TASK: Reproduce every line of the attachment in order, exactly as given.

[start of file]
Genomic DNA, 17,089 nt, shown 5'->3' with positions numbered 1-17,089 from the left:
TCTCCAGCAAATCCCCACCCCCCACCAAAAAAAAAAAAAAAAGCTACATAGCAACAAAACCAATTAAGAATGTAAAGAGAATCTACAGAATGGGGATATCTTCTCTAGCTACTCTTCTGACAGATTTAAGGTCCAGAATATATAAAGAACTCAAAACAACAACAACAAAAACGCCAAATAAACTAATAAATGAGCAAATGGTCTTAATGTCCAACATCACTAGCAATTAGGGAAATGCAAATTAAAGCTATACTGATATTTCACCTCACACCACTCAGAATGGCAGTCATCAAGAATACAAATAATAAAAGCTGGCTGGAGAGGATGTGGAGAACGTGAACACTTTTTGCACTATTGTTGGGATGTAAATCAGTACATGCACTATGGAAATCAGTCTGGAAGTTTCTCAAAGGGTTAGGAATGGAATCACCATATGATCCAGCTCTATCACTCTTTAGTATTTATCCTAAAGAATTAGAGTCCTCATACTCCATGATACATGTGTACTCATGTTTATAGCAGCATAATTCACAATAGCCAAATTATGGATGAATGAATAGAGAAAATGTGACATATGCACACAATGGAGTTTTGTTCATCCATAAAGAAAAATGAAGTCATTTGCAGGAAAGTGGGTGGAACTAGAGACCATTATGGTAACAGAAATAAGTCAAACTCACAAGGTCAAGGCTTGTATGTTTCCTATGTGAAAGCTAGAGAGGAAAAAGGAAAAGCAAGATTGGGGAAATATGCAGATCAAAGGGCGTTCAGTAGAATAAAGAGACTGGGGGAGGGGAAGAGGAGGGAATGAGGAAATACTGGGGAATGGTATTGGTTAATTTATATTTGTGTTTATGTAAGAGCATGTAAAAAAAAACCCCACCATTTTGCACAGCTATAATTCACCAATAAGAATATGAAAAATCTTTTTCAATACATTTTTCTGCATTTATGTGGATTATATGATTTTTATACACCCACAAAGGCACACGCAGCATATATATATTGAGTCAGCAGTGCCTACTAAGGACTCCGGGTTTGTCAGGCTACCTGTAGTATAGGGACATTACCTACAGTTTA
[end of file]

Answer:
Genomic DNA, 17,089 nt, shown 5'->3' with positions numbered 1-17,089 from the left:
TCTCCAGCAAATCCCCACCCCCCACCAAAAAAAAAAAAAAAAGCTACATAGCAACAAAACCAATTAAGAATGTAAAGAGAATCTACAGAATGGGGATATCTTCTCTAGCTACTCTTCTGACAGATTTAAGGTCCAGAATATATAAAGAACTCAAAACAACAACAACAAAAACGCCAAATAAACTAATAAATGAGCAAATGGTCTTAATGTCCAACATCACTAGCAATTAGGGAAATGCAAATTAAAGCTATACTGATATTTCACCTCACACCACTCAGAATGGCAGTCATCAAGAATACAAATAATAAAAGCTGGCTGGAGAGGATGTGGAGAACGTGAACACTTTTTGCACTATTGTTGGGATGTAAATCAGTACATGCACTATGGAAATCAGTCTGGAAGTTTCTCAAAGGGTTAGGAATGGAATCACCATATGATCCAGCTCTATCACTCTTTAGTATTTATCCTAAAGAATTAGAGTCCTCATACTCCATGATACATGTGTACTCATGTTTATAGCAGCATAATTCACAATAGCCAAATTATGGATGAATGAATAGAGAAAATGTGACATATGCACACAATGGAGTTTTGTTCATCCATAAAGAAAAATGAAGTCATTTGCAGGAAAGTGGGTGGAACTAGAGACCATTATGGTAACAGAAATAAGTCAAACTCACAAGGTCAAGGCTTGTATGTTTCCTATGTGAAAGCTAGAGAGGAAAAAGGAAAAGCAAGATTGGGGAAATATGCAGATCAAAGGGCGTTCAGTAGAATAAAGAGACTGGGGGAGGGGAAGAGGAGGGAATGAGGAAATACTGGGGAATGGTATTGGTTAATTTATATTTGTGTTTATGTAAGAGCATGTAAAAAAAAACCCCACCATTTTGCACAGCTATAATTCACCAATAAGAATATGAAAAATCTTTTTCAATACATTTTTCTGCATTTATGTGGATTATATGATTTTTATACACCCACAAAGGCACACGCAGCATATATATATTGAGTCAGCAGTGCCTACTAAGGACTCCGGGTTTGTCAGGCTACCTGTAGTATAGGGACATTACCTACAGTTTA